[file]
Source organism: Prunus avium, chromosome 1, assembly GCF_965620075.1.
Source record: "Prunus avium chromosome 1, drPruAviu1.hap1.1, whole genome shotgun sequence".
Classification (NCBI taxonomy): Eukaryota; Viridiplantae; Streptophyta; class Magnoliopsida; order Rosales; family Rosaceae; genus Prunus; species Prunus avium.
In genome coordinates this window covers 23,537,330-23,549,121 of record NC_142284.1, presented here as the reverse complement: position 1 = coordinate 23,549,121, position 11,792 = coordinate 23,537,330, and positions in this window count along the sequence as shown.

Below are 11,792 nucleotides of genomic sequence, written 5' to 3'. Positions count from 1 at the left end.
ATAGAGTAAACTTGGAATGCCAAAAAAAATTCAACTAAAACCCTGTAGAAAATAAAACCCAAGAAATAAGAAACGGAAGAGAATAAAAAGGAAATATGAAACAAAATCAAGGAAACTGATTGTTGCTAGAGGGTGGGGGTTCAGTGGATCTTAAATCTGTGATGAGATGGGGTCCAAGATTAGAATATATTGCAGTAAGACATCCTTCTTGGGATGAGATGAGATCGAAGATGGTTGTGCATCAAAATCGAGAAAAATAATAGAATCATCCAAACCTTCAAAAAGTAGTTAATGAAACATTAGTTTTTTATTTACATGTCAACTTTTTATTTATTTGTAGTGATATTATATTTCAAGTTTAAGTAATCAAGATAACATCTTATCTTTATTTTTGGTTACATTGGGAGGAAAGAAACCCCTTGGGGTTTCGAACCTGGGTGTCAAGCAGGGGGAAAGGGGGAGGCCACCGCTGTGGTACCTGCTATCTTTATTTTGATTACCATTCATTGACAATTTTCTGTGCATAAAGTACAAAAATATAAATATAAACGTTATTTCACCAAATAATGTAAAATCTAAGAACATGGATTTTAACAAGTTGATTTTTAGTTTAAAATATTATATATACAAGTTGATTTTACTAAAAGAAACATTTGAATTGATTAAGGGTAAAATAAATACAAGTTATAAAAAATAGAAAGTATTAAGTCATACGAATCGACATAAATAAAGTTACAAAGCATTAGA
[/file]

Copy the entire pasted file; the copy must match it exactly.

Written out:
Source organism: Prunus avium, chromosome 1, assembly GCF_965620075.1.
Source record: "Prunus avium chromosome 1, drPruAviu1.hap1.1, whole genome shotgun sequence".
Classification (NCBI taxonomy): Eukaryota; Viridiplantae; Streptophyta; class Magnoliopsida; order Rosales; family Rosaceae; genus Prunus; species Prunus avium.
In genome coordinates this window covers 23,537,330-23,549,121 of record NC_142284.1, presented here as the reverse complement: position 1 = coordinate 23,549,121, position 11,792 = coordinate 23,537,330, and positions in this window count along the sequence as shown.

Below are 11,792 nucleotides of genomic sequence, written 5' to 3'. Positions count from 1 at the left end.
ATAGAGTAAACTTGGAATGCCAAAAAAAATTCAACTAAAACCCTGTAGAAAATAAAACCCAAGAAATAAGAAACGGAAGAGAATAAAAAGGAAATATGAAACAAAATCAAGGAAACTGATTGTTGCTAGAGGGTGGGGGTTCAGTGGATCTTAAATCTGTGATGAGATGGGGTCCAAGATTAGAATATATTGCAGTAAGACATCCTTCTTGGGATGAGATGAGATCGAAGATGGTTGTGCATCAAAATCGAGAAAAATAATAGAATCATCCAAACCTTCAAAAAGTAGTTAATGAAACATTAGTTTTTTATTTACATGTCAACTTTTTATTTATTTGTAGTGATATTATATTTCAAGTTTAAGTAATCAAGATAACATCTTATCTTTATTTTTGGTTACATTGGGAGGAAAGAAACCCCTTGGGGTTTCGAACCTGGGTGTCAAGCAGGGGGAAAGGGGGAGGCCACCGCTGTGGTACCTGCTATCTTTATTTTGATTACCATTCATTGACAATTTTCTGTGCATAAAGTACAAAAATATAAATATAAACGTTATTTCACCAAATAATGTAAAATCTAAGAACATGGATTTTAACAAGTTGATTTTTAGTTTAAAATATTATATATACAAGTTGATTTTACTAAAAGAAACATTTGAATTGATTAAGGGTAAAATAAATACAAGTTATAAAAAATAGAAAGTATTAAGTCATACGAATCGACATAAATAAAGTTACAAAGCATTAGA